News and updates on research on livestock value chains by the International Livestock Research Institute and partners

Thursday, December 23, 2010

ILRI report quantifies demand for improved quality and safety of livestock products among urban Bangladeshi consumers

Demand for animal products has been increasing rapidly in Bangladesh due to urbanization and increases in per capita income.

There are rudimentary indications that demand for improved food quality and safety has also been increasing and that consumers were willing to pay higher prices for such attributes of products.

However, there is little empirical evidence on the criteria and indicators of quality and safety that consumers use in their buying decisions, or that suppliers use in differentiating products to promote sales, or the extent to which consumers are willing to pay for such attributes.

This study is the first attempt to comprehensively characterize and quantify Bangladeshi urban demand for animal products with a focus on quality and safety.

Based on a multi-stage sample survey of 900 households from Dhaka and Mymensingh cities, successive analyses present statements of preference based on ratings, identified quality criteria, stated sources of supply and recent purchasing behaviour both at home and away from home, and econometric analysis of relationships between price ratings and quality ratings across attributes, so as to generate willingness to pay for those attributes.

The findings show that officially defined grades and quality standards of livestock products are either absent or poorly defined and enforced.

On the other hand, producers and consumers in the market use specific attributes or criteria and indicators to differentiate quality and safety of livestock products and they also charge and pay different prices based on those attributes.

Although targeted at urban populations, considerable variation between locations in terms of the product preferences and attributes used to differentiate quality was identified.

Establishment of standards and grades will become necessary to meet consumer demand on the one hand and facilitate producers and market agents to respond to consumer demand on the other.

Whether smallholders will have any comparative advantage in supplying an expanding market requiring more homogenous and better quality and safer products need to be studied regularly along with studies on consumer demand because of the dynamic nature of the emerging and evolving market, the industry and the sector.

Access the report here.

Islam SMF and Jabbar MA. 2010. Consumer preferences and demand for livestock products in urban Bangladesh. ILRI Research Report No. 23. ILRI (International Livestock Research Institute), Nairobi, Kenya.

ILRI research report features case studies on consumer demand for livestock products in Africa and Asia

Rising developing country demand for livestock products propelled by income and population growth, and by urbanization offers poverty reduction opportunities to actors in the supply chain.

The increase in volumes demanded also features diversification and increased demand for quality attributes. Reliable food safety and information on animal husbandry and geographic origin have long been recognized as value-adding differentiation mechanisms in the developed world.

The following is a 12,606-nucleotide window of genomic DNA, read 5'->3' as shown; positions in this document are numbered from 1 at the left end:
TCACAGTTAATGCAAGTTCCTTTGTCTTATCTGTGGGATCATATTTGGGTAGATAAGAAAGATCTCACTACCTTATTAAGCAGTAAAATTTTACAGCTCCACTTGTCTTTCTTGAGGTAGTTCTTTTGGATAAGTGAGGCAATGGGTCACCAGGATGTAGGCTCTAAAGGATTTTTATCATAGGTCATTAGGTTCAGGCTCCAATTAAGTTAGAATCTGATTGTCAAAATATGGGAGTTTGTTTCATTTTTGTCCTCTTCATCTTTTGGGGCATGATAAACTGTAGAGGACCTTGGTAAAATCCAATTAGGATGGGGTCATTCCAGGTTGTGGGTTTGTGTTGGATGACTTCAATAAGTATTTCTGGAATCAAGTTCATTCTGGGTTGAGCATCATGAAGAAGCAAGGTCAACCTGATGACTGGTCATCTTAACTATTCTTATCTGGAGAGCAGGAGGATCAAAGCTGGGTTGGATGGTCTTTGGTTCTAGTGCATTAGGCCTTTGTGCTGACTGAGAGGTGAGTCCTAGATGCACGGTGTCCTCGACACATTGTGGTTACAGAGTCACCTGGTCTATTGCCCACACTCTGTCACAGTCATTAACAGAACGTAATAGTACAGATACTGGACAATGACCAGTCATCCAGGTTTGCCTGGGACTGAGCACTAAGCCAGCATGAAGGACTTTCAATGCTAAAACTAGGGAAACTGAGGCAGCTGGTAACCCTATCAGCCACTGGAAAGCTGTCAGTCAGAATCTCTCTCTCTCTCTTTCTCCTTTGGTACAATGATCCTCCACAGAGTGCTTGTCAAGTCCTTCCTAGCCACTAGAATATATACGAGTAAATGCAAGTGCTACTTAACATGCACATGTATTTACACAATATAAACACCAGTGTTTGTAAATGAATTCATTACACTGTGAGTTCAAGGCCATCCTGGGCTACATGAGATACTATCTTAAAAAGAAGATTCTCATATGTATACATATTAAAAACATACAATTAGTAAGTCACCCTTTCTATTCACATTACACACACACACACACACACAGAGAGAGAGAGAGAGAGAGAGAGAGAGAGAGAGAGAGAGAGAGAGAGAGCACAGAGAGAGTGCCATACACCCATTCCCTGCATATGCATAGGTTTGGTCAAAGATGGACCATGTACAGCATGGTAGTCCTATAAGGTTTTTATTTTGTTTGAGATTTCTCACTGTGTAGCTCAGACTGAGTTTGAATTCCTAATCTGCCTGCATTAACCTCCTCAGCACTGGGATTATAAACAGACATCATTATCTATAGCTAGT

Anecdotal accounts suggest that this is also the case in developing countries.

However, little consistent rigorously researched evidence has been published on this subject.

This report presents results based on case studies conducted in a number of developing countries in Asia and Africa: Bangladesh, Cambodia, Ethiopia, India, Kenya, Tunisia, and Vietnam.

An overview of the theoretically consistent methods used and a synthesis of the results obtained in the various case studies are presented first followed by the case studies each describing a study of specific commodities in specific developing country locations.

A consistent set of results emerges, wherein consumers exhibit willingness to pay for quality and safety in animal-origin foods, and within which this willingness to pay is strongest amongst the wealthy and the urban dwellers.

However, the intricacy and variety of quality definition and measurement are demonstrated fully, as they occur between and within countries, commodity groups and other settings.

The key message from the results is the evidence that quality and safety considerations in products of animal origin food provide commercial opportunities for developing country producers, market actors and industry participants.

Access the report here.

Jabbar MA, Baker D and Fadiga ML. (eds). 2010. Demand for livestock products in developing countries with a focus on quality and safety attributes: Evidence from Asia and Africa. ILRI Research Report No. 24. ILRI (International Livestock Research Institute), Nairobi, Kenya.

Tuesday, December 07, 2010

Informal contract arrangements are an economic boost for Vietnam’s small-scale pig farmers

Smallholder pig production in northern Viet Nam
Farmer Ma Thi Puong feeds her pigs on her farm near the northern town of Meo Vac, Viet Nam. (Photo credit: ILRI/Mann)

The rapid growth in demand for pork in Vietnam presents an opportunity for rural pig-keeping households to improve their incomes. This project on contract farming for equitable market-oriented smallholder swine production in northern Vietnam sought to characterize the ‘true’ costs and benefits of contract farming of swine in northern Vietnam.